(Reuters/Thaier Al-Sudani)Iraqi Christians take a selfie during a mass on Christmas at St. Joseph Chaldean church in Baghdad, Iraq on Dec. 25, 2016.
A festive atmosphere prevailed in Iraq over the New Year, despite episodes of violence perpetrated by terrorists. At the forefront of showing solidarity are young Muslims who attended mass and celebrated the start of 2017 with Christians.
In an interview with AsiaNews, Chaldean Patriarch Mar Raphael Louis Sako stated that initiatives of ordinary people in Iraq are making it possible to “defeat those who seek death, destruction, emigration.” The most significant of these, the primate Chaldean shared, is the visit of a group of young Shiite Muslims from Najaf, who attended a mass at St. George church in Baghdad and spent time having lunch and exchanging stories with Mar Sako and other Christians.
The Chaldean patriarch said that the young Muslims, boys and girls, came of their own accord after having watched some of their services in the media. At the end of the mass, a group of young Muslims in Baghdad joined in the celebration, bringing with them flowers.
During the holidays, many Iraqi Muslims put up Christmas decorations in their homes or business establishments in solidarity with Iraq’s small Christian community that has been a target of persecution and abuse over the past few years.
Per Ammar Hussein, who works at Sama Mall located in Karrada, one of Baghdad’s main shopping districts that have a significant Christian population, Muslims had been purchasing Christmas trees and other holiday items.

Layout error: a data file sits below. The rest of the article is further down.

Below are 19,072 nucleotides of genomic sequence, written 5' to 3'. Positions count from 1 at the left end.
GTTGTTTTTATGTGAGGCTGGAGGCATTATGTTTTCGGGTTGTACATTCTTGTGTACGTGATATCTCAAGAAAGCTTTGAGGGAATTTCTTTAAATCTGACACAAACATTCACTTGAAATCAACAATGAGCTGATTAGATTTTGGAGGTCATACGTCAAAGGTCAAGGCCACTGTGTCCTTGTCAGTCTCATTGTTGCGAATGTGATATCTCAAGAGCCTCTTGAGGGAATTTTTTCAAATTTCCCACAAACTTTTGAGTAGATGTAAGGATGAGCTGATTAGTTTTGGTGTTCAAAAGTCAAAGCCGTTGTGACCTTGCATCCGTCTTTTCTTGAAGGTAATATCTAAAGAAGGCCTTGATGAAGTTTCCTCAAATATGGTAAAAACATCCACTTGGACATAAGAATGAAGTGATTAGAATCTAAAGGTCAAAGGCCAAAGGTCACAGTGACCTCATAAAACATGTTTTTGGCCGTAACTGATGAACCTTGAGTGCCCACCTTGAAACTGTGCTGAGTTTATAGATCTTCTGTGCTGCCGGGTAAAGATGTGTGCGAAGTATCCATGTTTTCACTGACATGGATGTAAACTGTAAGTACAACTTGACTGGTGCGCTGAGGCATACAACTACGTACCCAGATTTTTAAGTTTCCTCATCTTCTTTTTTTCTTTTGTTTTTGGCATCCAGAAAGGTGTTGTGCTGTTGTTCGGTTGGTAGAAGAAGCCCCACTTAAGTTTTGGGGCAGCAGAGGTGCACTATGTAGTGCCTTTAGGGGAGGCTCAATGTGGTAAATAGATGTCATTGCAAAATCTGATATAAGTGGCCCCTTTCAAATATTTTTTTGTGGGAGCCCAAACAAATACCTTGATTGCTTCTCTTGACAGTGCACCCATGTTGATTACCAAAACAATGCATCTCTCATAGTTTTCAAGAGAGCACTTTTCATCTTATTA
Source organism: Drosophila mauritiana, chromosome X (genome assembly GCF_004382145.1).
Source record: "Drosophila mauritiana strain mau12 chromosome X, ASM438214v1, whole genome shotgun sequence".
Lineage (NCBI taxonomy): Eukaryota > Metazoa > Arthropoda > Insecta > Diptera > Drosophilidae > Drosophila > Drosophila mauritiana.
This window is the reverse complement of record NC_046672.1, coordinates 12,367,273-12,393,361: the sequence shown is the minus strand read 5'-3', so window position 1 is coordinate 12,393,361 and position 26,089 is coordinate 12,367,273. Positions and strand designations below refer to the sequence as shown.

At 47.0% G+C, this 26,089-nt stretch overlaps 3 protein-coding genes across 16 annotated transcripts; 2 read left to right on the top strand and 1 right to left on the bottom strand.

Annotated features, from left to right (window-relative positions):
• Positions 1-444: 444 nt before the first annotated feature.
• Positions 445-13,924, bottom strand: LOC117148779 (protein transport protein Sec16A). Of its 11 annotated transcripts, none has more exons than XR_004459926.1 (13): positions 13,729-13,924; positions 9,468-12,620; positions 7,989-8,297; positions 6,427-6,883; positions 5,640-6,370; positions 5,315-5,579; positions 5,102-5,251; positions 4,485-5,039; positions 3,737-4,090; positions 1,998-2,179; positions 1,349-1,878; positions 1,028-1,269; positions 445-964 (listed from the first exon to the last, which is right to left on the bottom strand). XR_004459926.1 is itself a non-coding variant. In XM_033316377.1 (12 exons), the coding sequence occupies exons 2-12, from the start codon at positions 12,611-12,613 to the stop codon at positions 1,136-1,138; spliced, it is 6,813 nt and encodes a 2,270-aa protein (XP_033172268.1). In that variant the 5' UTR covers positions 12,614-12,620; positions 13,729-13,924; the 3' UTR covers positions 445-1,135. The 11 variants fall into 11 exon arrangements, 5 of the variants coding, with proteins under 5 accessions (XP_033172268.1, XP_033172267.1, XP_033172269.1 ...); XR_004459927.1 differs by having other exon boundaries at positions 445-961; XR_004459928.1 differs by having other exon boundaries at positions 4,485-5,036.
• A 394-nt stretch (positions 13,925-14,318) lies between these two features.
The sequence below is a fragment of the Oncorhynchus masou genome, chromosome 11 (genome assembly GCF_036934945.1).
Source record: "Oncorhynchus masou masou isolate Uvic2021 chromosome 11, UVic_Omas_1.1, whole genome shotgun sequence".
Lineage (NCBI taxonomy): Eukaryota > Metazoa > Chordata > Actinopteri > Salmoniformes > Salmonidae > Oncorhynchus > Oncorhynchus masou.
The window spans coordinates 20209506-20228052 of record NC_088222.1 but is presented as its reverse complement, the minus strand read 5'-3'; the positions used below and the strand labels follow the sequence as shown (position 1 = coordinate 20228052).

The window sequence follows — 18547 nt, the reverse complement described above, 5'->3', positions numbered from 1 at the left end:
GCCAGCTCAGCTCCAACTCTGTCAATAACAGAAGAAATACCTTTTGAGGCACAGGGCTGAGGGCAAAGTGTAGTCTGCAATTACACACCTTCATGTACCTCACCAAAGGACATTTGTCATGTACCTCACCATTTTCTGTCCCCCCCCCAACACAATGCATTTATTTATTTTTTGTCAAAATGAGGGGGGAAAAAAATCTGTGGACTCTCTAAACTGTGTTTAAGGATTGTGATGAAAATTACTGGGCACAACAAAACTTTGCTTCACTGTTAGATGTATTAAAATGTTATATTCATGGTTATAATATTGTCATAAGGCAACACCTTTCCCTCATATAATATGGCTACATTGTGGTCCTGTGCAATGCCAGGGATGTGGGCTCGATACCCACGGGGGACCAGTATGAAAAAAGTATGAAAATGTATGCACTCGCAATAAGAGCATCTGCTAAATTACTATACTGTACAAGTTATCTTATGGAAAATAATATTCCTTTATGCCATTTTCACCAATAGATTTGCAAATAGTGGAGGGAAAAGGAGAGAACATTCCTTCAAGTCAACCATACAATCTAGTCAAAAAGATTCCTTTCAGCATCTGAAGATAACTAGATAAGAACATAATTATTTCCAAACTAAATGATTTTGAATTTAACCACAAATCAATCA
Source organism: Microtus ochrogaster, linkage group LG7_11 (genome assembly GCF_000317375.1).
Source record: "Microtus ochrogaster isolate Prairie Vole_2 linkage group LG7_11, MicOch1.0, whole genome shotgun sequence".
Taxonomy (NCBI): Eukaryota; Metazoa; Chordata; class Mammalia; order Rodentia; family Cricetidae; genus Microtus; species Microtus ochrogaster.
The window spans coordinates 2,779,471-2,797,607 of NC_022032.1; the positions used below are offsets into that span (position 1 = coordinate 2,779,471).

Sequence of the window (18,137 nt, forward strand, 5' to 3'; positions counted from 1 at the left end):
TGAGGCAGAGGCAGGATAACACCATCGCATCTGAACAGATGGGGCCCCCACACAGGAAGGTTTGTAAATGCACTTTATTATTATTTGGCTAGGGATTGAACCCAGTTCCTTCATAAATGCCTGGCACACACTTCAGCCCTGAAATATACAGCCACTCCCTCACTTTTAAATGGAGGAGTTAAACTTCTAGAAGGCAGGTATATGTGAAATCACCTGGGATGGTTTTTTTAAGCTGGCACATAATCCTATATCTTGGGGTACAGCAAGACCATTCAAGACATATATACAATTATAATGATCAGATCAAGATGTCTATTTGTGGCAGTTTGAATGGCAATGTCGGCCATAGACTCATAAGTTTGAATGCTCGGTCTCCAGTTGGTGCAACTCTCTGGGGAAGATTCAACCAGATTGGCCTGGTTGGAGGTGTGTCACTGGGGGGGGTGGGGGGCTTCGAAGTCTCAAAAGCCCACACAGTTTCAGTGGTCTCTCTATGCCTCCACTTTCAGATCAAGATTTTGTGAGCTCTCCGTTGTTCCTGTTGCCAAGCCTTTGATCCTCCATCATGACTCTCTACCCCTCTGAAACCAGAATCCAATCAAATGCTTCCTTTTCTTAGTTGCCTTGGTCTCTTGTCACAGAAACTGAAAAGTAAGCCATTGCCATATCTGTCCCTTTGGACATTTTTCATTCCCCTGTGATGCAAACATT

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“Muslims love to share this holiday season with their compatriots,” Hussein said, as reported by Independent. He added that atrocities against Christians in the country are acts by those who hate Iraq and not by Muslims.
The same publication quoted Muslim businessman Yassir Saad saying that he spent around £19,000 on a gigantic artificial Christmas tree displayed at a theme park to help his countrymen “forget their anguish” over the acts of terror from the Islamic State.
The country is witnessing “grass roots revolt against terrorism, against violence,” Mar Sako shared, as quoted by AsiaNews, adding that with this comes a renewed commitment to the “defense of life, of peace, and of joy.”